Urban equilibrium

by Mahesh Vyas

Preliminary labour statistics for the first three weeks of July indicate a further improvement in labour conditions in the month. The labour participation rate has improved and the unemployment rate has declined so far during the month. The gain hasn’t been as smooth and as confident as it was in June. We have worried about the June recovery facing fatigue towards the end of the month and in early July. But, the net results seem to be headed towards consolidating and making further gains in July albeit lesser than in June.

Labour participation picked up smartly in the week ended July 19. At 41.7 per cent it was heads and shoulders above the 40.4 per cent recorded during the preceding two weeks. Much of the ground lost during the last three weeks has been recovered. The LPR, it may be recalled had touched 42 per cent in the third week of June and then slipped for three consecutive weeks.

Not all of the increase in labour participation could be provided employment. As a result, the unemployment rate inched up to 7.9 per cent from 7.4 per cent in the previous week. But, the unemployment rate was still significantly lower than in it was in all the earlier weeks of the lockdown.

The big gain in labour participation rate and the small increase unemployment rate helped in delivering a handsome increase in the employment rate. This rose to 38.4 per cent in the week ended July 19.

Finally, it is the employment rate that matters. An increase in the labour participation rate can be negated with an increase in the unemployment rate. If an increase in the labour participation rate does not lead to any increase in employment, it only raises the unemployment rate. Therefore, a mere increase in the labour participation rate is not a sufficient indicator of progress. Similarly, a low unemployment rate is useless at a low labour participation rate. This is India’s predicament. It suffers low labour participation and claims a low unemployment rate. What matters in the final count is the proportion of the working age population that is employed. This is measured by the employment rate.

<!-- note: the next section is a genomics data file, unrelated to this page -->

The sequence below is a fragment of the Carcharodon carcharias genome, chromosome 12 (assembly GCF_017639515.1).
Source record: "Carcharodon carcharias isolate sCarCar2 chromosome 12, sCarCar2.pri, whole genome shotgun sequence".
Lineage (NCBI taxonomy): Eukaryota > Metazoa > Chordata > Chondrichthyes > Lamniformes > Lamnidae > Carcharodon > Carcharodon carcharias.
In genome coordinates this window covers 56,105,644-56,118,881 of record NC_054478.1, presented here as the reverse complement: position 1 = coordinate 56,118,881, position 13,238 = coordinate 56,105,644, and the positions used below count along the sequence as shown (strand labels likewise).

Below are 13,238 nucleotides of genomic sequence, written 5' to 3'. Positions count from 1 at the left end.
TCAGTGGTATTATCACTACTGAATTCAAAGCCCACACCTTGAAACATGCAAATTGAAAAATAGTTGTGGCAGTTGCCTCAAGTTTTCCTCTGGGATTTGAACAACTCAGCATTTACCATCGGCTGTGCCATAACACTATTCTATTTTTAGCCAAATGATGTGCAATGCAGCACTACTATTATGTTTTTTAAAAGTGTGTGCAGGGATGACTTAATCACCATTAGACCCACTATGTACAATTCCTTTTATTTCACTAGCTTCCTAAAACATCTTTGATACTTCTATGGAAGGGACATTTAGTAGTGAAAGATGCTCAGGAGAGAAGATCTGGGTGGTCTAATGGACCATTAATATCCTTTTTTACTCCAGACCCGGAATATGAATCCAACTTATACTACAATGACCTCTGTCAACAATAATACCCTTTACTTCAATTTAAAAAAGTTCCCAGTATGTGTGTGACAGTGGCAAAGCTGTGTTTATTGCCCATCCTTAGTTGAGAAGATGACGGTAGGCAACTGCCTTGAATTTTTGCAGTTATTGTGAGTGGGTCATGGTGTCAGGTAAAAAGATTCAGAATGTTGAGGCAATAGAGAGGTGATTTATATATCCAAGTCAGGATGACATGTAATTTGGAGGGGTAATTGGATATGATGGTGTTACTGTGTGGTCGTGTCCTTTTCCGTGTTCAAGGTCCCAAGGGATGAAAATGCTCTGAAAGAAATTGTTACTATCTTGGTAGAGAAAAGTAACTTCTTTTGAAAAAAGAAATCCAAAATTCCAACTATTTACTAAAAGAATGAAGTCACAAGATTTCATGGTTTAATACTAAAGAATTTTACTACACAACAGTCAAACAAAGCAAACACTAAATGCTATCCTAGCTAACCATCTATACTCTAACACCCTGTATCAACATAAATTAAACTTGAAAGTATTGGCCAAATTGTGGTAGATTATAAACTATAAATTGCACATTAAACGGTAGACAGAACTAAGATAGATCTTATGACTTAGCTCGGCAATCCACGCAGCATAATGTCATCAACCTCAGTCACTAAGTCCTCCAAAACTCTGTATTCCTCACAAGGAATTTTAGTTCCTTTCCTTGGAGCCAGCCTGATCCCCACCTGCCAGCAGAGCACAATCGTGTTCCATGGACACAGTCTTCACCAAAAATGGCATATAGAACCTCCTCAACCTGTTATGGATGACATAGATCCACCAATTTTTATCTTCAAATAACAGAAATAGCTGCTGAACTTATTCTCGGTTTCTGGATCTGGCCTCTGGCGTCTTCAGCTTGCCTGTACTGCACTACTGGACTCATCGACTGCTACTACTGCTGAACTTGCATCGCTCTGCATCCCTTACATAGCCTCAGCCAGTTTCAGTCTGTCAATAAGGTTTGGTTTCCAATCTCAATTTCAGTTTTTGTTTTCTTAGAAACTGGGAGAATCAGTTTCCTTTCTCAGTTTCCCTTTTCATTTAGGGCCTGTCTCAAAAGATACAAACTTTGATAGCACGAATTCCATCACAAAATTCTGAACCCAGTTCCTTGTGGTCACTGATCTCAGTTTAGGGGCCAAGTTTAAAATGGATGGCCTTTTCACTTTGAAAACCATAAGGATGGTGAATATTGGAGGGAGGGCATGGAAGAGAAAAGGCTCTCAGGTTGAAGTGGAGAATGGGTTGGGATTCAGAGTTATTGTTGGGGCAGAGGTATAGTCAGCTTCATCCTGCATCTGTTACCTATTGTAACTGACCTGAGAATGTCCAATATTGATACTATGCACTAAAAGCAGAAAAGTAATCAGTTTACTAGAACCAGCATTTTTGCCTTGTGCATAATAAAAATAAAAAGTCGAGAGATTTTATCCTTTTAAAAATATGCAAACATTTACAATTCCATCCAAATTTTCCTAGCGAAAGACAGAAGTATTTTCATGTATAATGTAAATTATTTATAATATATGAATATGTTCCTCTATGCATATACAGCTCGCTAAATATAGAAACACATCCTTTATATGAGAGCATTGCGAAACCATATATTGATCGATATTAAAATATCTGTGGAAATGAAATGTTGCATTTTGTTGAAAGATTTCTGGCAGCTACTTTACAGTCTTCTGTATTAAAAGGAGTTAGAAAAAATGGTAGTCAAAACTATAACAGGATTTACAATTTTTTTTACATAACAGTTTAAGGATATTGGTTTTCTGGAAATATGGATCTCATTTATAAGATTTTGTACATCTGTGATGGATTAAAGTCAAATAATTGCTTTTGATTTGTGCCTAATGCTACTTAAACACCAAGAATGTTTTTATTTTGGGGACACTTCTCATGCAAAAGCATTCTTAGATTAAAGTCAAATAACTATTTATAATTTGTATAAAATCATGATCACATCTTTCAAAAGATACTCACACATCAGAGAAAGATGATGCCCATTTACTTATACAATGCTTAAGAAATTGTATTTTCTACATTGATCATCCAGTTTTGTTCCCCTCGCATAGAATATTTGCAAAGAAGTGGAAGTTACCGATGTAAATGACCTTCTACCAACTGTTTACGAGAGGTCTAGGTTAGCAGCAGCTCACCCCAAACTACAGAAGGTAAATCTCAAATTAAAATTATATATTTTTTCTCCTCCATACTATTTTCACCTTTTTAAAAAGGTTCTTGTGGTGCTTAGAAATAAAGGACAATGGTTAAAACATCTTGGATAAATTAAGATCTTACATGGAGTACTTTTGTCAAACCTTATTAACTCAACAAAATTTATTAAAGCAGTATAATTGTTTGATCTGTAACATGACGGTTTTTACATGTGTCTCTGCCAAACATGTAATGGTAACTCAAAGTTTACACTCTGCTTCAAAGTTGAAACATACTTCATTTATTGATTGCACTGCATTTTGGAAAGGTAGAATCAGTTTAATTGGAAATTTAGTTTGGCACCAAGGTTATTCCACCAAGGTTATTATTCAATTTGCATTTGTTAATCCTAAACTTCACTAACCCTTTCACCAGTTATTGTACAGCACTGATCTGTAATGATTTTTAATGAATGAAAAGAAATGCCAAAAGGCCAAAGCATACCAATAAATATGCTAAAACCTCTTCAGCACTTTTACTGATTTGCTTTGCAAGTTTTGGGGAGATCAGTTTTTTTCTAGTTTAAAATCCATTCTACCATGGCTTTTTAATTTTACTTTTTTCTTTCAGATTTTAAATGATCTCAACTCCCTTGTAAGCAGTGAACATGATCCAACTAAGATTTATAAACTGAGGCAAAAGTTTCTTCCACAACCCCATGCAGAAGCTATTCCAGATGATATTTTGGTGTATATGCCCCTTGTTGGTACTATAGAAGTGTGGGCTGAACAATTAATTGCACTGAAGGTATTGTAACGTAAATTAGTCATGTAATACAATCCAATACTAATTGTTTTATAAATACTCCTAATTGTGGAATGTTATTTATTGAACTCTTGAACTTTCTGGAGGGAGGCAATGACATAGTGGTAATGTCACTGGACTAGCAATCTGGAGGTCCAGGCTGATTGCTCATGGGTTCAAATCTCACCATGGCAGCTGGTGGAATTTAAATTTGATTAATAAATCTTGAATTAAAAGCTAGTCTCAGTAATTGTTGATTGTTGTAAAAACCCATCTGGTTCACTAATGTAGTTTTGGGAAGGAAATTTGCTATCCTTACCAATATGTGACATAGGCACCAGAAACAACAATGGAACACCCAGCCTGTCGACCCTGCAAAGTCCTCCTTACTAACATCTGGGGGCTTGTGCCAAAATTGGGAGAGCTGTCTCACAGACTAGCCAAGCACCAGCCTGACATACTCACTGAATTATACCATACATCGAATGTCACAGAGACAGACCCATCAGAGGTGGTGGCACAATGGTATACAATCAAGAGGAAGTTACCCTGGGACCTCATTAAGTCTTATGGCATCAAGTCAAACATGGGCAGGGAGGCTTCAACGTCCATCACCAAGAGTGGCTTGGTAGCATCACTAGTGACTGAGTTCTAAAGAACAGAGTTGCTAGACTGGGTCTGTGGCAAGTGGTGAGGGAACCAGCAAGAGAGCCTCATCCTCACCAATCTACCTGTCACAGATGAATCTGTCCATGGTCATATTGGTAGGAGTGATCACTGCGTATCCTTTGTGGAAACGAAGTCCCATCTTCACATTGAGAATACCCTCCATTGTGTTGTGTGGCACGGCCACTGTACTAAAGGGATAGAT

A serious challenge that India faces is that the employment rate has been on a gradually declining gradient. It has fallen from around 43 per cent in 2016 to less than 40 per cent in 2019. The average employment rate during the first quarter of 2020 was 39.2 per cent. In April 2020, the rate fell to 27.2 per cent. It recovered a bit in May to 29.2 per cent and then smartly in June to 35.9 per cent.

The good news is that the employment rate has continued its recovery in July as well. The average employment rate during the first three weeks of the month was 37.5 per cent. This is still a long way from the 39.2 per cent average in the first quarter of 2020. The 170 basis point difference between the two implies that employment is still around 18 million short of what it was a few months ago.

Nevertheless, an important takeaway from the weekly labour market estimates is that the small decline in the employment rate in the weeks ended June 28 and July 5 has been reversed. The employment rate as of July 19, at 38.41 per cent was almost at the same level as it was in the week ended June 21, which was 38.42 per cent.

The big surprise in the recovery of the employment rate in July is in urban India. The urban employment rate in the week ended July 19 was 35.1 per cent. This is the highest employment rate after the great fall in April. This rate had peaked at 34.5 per cent in the week ended June 28. It fell in first of July to 33.2 per cent and remained thereabouts for another week before recovering back smartly to 35.1 per cent.

The recovery in the urban employment rate is surprising because news reports suggest that towns that were ’unlocked’ recently have been brought under a lockdown again. This is true of Bangalore, Pune, Patna and Lucknow among others. But, in spite of these intermittent lockdowns and their relaxations the nature of the lockdown in recent times has changed. Many types of services have resumed with restrictions. For example, househelp and other services have restarted in most towns. Several construction sites, factories and offices have started operations with thinner attendance. Urban lockdown seems to be evolving in every town to find its own local equilibrium between loss of lives and loss of income. The net result is that slowly employment is returning.

The employment that is returning is mostly essential services required by Indian households. Most urban Indian households cannot function without a retinue of maids, cooks, drivers, cleaners. These and many of their kind have returned to work. As a result, in some ways, the lockdown has become more bearable for middle class urban households. The disturbing plight of the hapless migrants does not plague the urban vision anymore.

Migrants have returned home, MGNREGS provides good subsistence jobs, the kharif crop is good. The Nifty 50 yielded 7.5 per cent returns in June and it continues to scale higher in July. Quietly, a new equilibrium seems to be setting in.


Published first in Business Standard Link